IMPORTANCE OF TRENDS
If you were to only look at the individual data points, in the case of fat loss the week to week comparison of progress, any time the line trended up you would have every right to be panicked and furious. However, when you take a few steps back and look at things from a long-term perspective, you can start to see the trend that shows you’re overall going in the direction that you want to, and even though there are bumps in the road, you’re getting closer and closer to your dream destination.
Everything comes down to averages, if you were to hop on the scale every hour on the hour throughout the day, you would notice that your weight fluctuates wildly – it could go up and down as much as 5 pounds per day easily! This is one reason why it’s so important to be consistent with the time of day that you weigh yourself. If you log a weigh in one week first thing in the morning, and then the next week right before bed, you are not accurately representing the changes that are happening in your body. You MUST (for the purposes of having adjustments in response to your progress) weigh yourself at the same time, under the same conditions each week. We recommend weighing yourself on check in day first thing in the morning, immediately after you get out of bed and use the restroom, and before consuming and fluids or food. This means you’ll be logging a weight within a few minutes of your alarm clock going off.
Now when it comes to trends, the longer you spread out the timeframe, the less extreme fluctuations are going to be, but still you are more than likely going to see them. As mentioned earlier, these could be from things that cause fluid retention or changes in your energy balance, or you could simply be at a point where the need for an adjustment is in place, and you’re due for a caloric reduction to keep the process going.
If you find yourself to be a person whose weight fluctuates significantly no matter what you do, it could be a good idea to take weekly averages and use those. This means weighing yourself every morning throughout the week, at the same time under the same conditions, and then adding up all of those weights and dividing by 7 to create a weekly weight average. You would then do the same thing for the next week, and when the time comes for an adjustment, you would compare the averages of each week in totality to minimize the effects of daily fluctuations. We actually build out an average weight feature in the Avatar system that does this, so if you’re an Avatar user you can just plug your weight into the daily weights feature and the averages and weekly average comparisons will be done for you.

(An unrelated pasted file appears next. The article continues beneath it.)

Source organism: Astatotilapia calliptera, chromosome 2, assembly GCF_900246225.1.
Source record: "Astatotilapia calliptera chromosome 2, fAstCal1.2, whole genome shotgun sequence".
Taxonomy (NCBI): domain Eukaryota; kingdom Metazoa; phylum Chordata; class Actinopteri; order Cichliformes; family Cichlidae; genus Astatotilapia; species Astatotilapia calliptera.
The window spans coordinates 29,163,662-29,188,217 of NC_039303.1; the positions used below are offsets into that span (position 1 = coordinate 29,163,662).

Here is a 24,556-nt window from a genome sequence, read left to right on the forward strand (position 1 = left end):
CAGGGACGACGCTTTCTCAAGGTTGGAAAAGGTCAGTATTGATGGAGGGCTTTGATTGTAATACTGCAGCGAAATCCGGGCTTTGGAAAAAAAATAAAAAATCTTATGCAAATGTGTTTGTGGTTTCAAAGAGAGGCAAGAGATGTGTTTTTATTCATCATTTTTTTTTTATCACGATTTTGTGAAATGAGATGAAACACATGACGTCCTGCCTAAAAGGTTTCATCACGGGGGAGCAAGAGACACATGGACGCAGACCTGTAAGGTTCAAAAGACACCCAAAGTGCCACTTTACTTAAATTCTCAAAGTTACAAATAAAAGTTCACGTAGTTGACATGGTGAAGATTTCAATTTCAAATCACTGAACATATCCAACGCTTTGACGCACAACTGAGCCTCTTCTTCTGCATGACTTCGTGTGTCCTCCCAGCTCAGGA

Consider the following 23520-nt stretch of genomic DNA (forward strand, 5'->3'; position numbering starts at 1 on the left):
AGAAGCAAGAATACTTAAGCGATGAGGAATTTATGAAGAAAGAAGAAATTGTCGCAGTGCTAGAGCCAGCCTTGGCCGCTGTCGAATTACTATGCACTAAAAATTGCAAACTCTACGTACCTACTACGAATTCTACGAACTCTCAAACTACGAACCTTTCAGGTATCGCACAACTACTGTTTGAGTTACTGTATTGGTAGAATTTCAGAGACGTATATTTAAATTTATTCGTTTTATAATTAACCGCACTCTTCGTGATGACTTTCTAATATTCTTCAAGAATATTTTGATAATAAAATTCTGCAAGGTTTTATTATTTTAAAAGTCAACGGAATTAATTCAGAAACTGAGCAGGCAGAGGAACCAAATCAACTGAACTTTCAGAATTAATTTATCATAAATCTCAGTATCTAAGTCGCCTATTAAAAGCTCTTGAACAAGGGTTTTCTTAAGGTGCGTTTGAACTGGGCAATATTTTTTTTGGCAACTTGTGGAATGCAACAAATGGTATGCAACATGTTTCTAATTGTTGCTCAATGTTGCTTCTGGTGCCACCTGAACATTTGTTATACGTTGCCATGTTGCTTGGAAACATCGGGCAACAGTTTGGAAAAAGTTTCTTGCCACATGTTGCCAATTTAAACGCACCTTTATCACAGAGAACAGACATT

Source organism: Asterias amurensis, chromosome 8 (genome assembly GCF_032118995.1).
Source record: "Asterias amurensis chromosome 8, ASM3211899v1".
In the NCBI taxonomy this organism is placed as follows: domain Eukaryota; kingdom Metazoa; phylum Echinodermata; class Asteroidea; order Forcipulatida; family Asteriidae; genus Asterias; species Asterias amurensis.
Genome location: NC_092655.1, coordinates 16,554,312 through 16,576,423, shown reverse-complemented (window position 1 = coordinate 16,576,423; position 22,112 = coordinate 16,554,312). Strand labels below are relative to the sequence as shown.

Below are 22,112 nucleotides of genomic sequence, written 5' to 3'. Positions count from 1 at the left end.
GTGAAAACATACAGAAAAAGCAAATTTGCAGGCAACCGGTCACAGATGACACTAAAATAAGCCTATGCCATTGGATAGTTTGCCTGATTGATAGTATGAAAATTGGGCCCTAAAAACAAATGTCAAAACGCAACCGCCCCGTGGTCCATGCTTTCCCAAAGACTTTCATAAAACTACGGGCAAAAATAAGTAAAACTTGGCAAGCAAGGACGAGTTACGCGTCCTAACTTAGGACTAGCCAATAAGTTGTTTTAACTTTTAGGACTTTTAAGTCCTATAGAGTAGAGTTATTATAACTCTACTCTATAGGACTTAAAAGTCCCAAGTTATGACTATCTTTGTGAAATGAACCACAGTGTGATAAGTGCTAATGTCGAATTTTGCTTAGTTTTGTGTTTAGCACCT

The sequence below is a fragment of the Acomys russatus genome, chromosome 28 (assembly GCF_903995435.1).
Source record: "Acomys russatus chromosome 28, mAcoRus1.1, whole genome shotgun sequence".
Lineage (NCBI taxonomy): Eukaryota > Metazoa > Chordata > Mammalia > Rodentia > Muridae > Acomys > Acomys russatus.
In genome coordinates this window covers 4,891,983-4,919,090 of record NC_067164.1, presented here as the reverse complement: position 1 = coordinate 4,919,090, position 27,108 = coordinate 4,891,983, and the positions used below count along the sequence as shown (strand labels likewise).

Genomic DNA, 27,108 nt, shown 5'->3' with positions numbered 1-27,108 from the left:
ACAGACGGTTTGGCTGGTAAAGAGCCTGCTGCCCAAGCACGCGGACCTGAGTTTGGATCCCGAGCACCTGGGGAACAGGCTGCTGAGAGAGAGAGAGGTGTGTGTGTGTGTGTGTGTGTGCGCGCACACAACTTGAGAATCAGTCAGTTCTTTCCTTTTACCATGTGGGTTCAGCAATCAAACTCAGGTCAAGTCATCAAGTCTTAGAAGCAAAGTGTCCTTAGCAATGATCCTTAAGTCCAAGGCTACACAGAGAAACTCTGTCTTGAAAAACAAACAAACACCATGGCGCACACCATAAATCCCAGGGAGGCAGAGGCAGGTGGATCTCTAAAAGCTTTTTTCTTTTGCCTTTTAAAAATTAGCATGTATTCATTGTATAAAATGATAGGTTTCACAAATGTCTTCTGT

We can’t emphasize enough how important it is to be consistent with the way that you collect data, be it when and how you weigh yourself in the morning, or the way that you’re estimating portions when tracking macros. Consistency of measure tends to wash out inaccuracies in the way that you measure over time, and this is one of many elements that make flexible dieting truly flexible.
In my own recent experience with fat loss, there’s been multiple weeks where my weight went up even though I was hitting my targets!
This is all part of the normal process, and when following the adjustments we can see that my progress ultimately has trended exactly where I wanted it to be. It’s easy to get frustrated and quit the moment something doesn’t go as expected, especially when you’ve been working hard and really trying, but if you can take those critical steps back to “not lose sight of the forest for the trees”, you’ll easily be able to course correct and get back on track to accomplishing what you set out to.
It’s also very important to take progress photos along the way (ideally in the same lighting with the same angles) so that you can appreciate the real progress you made on days when you check in and the scale didn’t do what you wanted it to. The more objective information you have at your fingertips, the better equipped you are to be in full control of your circumstances.
It’s very rare that weight loss looks like nice, smooth downward sloping ramp – more often than not it’s going to look like a stock market graph. Jumping up and down all over the place, but ultimately trending in a definite direction over time!
So if you hit your fat loss macros, and saw your weight increase, think back about all the things that could have possibly led to that result, and the moment you distinguish what happened – you’ve given yourself the power of choice in terms of how you can approach the situation!
Fluctuations are a normal part of the process, just accept them for what they are when they do take place, scream your frustration into a pillow if you have to, and dust yourself off as you get right back on the path to your results.